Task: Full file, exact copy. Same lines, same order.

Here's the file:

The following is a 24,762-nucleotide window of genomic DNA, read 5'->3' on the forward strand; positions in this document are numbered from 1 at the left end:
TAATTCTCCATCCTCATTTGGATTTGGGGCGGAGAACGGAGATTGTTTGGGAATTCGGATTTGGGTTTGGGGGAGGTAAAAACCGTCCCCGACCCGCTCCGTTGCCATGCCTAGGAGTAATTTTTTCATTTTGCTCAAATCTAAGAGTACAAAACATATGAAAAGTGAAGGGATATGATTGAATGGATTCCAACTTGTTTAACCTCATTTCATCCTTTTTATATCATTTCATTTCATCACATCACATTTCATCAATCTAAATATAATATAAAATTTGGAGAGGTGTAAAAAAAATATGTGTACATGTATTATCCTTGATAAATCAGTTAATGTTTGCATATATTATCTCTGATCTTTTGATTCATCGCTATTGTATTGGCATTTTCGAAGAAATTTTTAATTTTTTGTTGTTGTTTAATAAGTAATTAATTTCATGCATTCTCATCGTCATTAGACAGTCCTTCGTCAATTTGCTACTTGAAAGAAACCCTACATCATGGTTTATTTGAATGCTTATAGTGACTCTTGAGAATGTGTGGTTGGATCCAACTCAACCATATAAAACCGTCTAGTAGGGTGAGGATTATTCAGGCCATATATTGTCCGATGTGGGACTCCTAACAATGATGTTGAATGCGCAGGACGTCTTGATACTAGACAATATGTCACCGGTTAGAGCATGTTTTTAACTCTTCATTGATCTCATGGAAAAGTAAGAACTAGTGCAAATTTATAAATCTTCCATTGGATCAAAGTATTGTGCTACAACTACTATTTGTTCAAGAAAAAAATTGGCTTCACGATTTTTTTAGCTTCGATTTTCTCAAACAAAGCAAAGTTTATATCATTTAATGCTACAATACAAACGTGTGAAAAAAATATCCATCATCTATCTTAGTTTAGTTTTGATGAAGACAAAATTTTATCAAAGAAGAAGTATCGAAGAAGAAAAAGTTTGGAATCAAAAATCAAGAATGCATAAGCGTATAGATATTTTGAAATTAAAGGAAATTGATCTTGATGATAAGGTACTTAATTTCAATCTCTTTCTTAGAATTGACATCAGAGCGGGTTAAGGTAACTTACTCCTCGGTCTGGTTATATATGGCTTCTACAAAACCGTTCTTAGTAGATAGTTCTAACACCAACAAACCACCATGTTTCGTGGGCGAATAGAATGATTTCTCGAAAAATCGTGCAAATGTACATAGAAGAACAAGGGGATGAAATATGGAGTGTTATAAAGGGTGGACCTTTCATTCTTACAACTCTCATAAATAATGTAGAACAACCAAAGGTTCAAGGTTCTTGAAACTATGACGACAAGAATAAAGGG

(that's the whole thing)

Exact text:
The following is a 24,762-nucleotide window of genomic DNA, read 5'->3' on the forward strand; positions in this document are numbered from 1 at the left end:
TAATTCTCCATCCTCATTTGGATTTGGGGCGGAGAACGGAGATTGTTTGGGAATTCGGATTTGGGTTTGGGGGAGGTAAAAACCGTCCCCGACCCGCTCCGTTGCCATGCCTAGGAGTAATTTTTTCATTTTGCTCAAATCTAAGAGTACAAAACATATGAAAAGTGAAGGGATATGATTGAATGGATTCCAACTTGTTTAACCTCATTTCATCCTTTTTATATCATTTCATTTCATCACATCACATTTCATCAATCTAAATATAATATAAAATTTGGAGAGGTGTAAAAAAAATATGTGTACATGTATTATCCTTGATAAATCAGTTAATGTTTGCATATATTATCTCTGATCTTTTGATTCATCGCTATTGTATTGGCATTTTCGAAGAAATTTTTAATTTTTTGTTGTTGTTTAATAAGTAATTAATTTCATGCATTCTCATCGTCATTAGACAGTCCTTCGTCAATTTGCTACTTGAAAGAAACCCTACATCATGGTTTATTTGAATGCTTATAGTGACTCTTGAGAATGTGTGGTTGGATCCAACTCAACCATATAAAACCGTCTAGTAGGGTGAGGATTATTCAGGCCATATATTGTCCGATGTGGGACTCCTAACAATGATGTTGAATGCGCAGGACGTCTTGATACTAGACAATATGTCACCGGTTAGAGCATGTTTTTAACTCTTCATTGATCTCATGGAAAAGTAAGAACTAGTGCAAATTTATAAATCTTCCATTGGATCAAAGTATTGTGCTACAACTACTATTTGTTCAAGAAAAAAATTGGCTTCACGATTTTTTTAGCTTCGATTTTCTCAAACAAAGCAAAGTTTATATCATTTAATGCTACAATACAAACGTGTGAAAAAAATATCCATCATCTATCTTAGTTTAGTTTTGATGAAGACAAAATTTTATCAAAGAAGAAGTATCGAAGAAGAAAAAGTTTGGAATCAAAAATCAAGAATGCATAAGCGTATAGATATTTTGAAATTAAAGGAAATTGATCTTGATGATAAGGTACTTAATTTCAATCTCTTTCTTAGAATTGACATCAGAGCGGGTTAAGGTAACTTACTCCTCGGTCTGGTTATATATGGCTTCTACAAAACCGTTCTTAGTAGATAGTTCTAACACCAACAAACCACCATGTTTCGTGGGCGAATAGAATGATTTCTCGAAAAATCGTGCAAATGTACATAGAAGAACAAGGGGATGAAATATGGAGTGTTATAAAGGGTGGACCTTTCATTCTTACAACTCTCATAAATAATGTAGAACAACCAAAGGTTCAAGGTTCTTGAAACTATGACGACAAGAATAAAGGG